The class prompted Mahaffey to ask herself some deep questions. While going to two different schools at the same time, she received an offer to attend another medical school in Chicago. She took the MCATs, got her paperwork in order, and was invited in for a visit.
“At this point, I was still earning my degree in biology, but Dr. Young had started to convince me that chemistry was actually what I was looking for. At the same time, I was also working at Holy Cross Hospital in the ER, literally preparing to go into medical school.”
Mahaffey consented to the tour. When she and other potential students were led into a room with cadavers, she almost fainted.
“They say most people have that same reaction the first time they see the cadavers and initially experience shock,” says Mahaffey, “but I asked myself the question, ‘Who am I doing this for?’ At that point, I was happiest with chemistry. Chemistry answered all the questions I’d had since early childhood—those fundamental explorations I wanted to take, like the Lewis and Clark of physical sciences. Since I still wanted to experience that adventure, chemistry seemed to be the means by which I could do that.”
Everyone including Mahaffey’s mentor, a doctor at Holy Cross Hospital—her godparents, family members—everyone knew she was on the road to medical school, but chemistry was calling to her. “I thought if I am meant to be a doctor, maybe I’ll try it again later in life,” recalls Mahaffey.
She finished the second semester of organic chemistry, graduated from the University of Chicago, and took a year off to teach environmental biology at East-West University while continuing to struggle with a calling toward chemistry.
“I came to a point where I decided I couldn’t pursue medical school. I had to go where my heart was leading me. So I told my mentor and others that I wanted to go into biochemistry. Organic chemistry was a bridge, because I had a biological undergraduate degree and then fell in love with chemistry, so biochemistry connected the two,” says Mahaffey.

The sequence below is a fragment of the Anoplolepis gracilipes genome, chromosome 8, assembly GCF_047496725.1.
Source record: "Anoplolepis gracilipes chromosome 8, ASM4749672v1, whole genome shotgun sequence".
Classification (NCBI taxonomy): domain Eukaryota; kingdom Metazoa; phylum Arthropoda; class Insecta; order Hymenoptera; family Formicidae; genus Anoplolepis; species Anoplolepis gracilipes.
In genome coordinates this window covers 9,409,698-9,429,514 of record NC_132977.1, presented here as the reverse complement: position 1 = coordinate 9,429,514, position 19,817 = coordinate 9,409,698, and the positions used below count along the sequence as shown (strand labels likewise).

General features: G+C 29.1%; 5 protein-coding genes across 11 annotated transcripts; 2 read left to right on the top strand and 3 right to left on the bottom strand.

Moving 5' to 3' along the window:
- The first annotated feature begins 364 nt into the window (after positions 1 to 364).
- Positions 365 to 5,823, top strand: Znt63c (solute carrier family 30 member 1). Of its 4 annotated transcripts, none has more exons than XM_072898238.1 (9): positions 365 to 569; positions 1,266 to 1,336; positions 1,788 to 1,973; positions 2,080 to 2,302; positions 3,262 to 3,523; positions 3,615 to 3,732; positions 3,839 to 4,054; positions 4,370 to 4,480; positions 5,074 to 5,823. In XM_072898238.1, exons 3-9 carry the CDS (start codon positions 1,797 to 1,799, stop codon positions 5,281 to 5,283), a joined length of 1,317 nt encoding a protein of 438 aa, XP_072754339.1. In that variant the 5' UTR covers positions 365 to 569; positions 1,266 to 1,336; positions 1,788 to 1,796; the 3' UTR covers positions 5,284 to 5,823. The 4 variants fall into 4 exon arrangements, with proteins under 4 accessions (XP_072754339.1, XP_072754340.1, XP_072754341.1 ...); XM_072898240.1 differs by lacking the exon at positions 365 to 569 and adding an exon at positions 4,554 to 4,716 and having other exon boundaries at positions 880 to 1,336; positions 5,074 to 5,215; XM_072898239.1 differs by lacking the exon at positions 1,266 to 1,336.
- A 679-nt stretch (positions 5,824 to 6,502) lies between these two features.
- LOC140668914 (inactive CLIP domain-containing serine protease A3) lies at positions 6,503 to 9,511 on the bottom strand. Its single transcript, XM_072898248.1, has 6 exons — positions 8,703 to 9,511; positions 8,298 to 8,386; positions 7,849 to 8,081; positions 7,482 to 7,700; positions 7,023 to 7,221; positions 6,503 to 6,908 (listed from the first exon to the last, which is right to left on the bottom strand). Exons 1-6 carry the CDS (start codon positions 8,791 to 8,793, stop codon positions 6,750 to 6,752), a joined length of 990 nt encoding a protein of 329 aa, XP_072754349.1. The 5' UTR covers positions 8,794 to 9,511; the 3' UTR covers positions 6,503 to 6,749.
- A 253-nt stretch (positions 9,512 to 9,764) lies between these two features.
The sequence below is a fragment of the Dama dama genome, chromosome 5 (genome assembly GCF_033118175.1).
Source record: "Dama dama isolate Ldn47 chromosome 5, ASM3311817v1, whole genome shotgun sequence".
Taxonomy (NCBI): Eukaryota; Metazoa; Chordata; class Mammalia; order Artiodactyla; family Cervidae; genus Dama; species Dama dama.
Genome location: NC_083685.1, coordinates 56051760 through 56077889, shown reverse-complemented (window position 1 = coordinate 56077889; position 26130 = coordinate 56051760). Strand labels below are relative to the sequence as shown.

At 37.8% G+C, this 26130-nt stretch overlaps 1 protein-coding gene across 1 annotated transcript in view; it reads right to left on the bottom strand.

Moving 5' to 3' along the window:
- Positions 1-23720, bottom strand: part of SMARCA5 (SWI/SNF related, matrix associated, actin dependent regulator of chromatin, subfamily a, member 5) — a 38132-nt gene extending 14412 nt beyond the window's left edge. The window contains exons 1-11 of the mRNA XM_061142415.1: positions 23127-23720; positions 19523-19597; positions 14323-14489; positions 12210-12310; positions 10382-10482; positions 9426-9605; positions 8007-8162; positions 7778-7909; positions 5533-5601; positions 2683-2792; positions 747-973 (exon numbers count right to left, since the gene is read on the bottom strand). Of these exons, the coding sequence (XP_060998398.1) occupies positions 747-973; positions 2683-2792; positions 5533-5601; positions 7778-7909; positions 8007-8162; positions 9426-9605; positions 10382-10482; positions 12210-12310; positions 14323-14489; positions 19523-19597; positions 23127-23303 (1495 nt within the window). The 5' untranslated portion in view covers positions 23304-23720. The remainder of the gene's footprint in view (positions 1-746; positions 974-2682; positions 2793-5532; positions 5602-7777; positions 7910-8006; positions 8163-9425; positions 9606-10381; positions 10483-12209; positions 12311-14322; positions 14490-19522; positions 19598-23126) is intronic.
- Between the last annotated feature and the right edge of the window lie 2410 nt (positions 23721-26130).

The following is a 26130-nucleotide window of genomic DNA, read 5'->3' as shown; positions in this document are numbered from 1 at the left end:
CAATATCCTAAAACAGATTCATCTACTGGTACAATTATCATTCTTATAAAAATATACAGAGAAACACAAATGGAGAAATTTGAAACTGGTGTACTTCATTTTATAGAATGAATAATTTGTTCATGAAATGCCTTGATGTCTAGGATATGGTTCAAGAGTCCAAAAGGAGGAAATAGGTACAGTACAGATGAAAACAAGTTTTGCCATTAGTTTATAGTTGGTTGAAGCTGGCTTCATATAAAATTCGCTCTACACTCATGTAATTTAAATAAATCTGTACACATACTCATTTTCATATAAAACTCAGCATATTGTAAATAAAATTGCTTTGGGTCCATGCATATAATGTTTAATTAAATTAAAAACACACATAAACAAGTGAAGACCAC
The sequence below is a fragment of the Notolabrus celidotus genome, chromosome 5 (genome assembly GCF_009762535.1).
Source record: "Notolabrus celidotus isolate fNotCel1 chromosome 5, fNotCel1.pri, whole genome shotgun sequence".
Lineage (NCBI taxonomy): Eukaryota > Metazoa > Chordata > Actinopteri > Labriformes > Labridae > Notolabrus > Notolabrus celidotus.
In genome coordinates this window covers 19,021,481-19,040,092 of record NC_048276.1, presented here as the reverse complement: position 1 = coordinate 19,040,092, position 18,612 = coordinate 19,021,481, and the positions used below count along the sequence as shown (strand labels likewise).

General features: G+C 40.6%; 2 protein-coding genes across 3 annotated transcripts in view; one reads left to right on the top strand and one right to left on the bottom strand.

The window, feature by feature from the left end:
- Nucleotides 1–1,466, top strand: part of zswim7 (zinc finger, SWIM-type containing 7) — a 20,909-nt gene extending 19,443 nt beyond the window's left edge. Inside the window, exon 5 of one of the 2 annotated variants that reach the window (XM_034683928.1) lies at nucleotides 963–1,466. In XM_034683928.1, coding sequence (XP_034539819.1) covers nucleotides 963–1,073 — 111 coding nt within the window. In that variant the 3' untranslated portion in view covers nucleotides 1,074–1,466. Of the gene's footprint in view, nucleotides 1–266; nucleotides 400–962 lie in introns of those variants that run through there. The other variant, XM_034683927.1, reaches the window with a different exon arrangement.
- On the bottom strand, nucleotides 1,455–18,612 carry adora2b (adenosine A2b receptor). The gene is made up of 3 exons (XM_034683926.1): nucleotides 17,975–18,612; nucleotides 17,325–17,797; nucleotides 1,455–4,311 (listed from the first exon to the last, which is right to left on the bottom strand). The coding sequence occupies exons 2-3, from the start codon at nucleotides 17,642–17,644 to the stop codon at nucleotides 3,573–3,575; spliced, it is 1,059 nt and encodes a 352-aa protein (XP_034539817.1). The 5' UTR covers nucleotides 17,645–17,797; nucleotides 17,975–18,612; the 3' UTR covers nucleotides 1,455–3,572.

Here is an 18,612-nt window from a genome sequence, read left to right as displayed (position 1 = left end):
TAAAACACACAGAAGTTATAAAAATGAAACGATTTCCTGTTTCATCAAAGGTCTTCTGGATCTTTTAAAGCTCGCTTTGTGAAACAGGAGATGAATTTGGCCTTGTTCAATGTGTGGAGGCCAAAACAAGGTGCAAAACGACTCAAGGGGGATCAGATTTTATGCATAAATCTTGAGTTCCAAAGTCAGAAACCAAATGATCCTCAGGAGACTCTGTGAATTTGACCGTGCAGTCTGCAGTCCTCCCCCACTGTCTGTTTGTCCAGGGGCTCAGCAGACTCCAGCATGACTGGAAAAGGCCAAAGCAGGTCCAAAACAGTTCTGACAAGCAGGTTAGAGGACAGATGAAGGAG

“Sure, some people were upset with my change of heart, especially in the hospital where I was working, but I’ve been happy ever since. And many people have supported me no matter what,” she says. “Health care is amazing, but it takes a biochemist to explain to you how the pharmaceuticals that the organic chemist has made can help you care for your patients. So in a way, I am now a doctor by proxy. That’s a little joke I have with my colleagues.”
Loyola, scholarships make the difference
Mahaffey had two schools in mind to complete her graduate studies and earn a PhD in biochemistry, one being Loyola. After she applied to both schools, Dr. Ken Olsen, Loyola professor of biochemistry and biophysics, reached out to her about Loyola’s chemistry program. At the time, Dr. Olsen was acting chairperson of the chemistry department.
“That really struck something in me, the fact that he reached out: that personal approach meant something to me,” says Mahaffey. “I had not received that kind of personal follow-up from the other school.”
Mahaffey and Dr. Olsen corresponded further by e-mail. Eventually, Dr. Olsen offered her a financial plan to come to Loyola, because he and Loyola were very interested in Mahaffey being part of the program.
“Throughout our correspondence, I began to understand that Loyola was not just a wonderful institution academically but it was a home, a Jesuit institution that promoted good fundamentals and had a solid foundation,” says Mahaffey, who soon thereafter enrolled in the biochemistry program at Loyola.
“After signing onto the PhD program here at Loyola in 2006, I struggled for a time because of monetary issues,” recalls Mahaffey. “I was still working full time during the day and began my doctoral studies part time in the evenings. I took a few courses at a time. For several years, I did this, and then my mom became ill with terminal renal failure.”
After having been at Loyola only a short time, she had to take some time away from the program. “During this period, my research director, Dr. Miguel Ballicora, was very understanding,” recalls Mahaffey.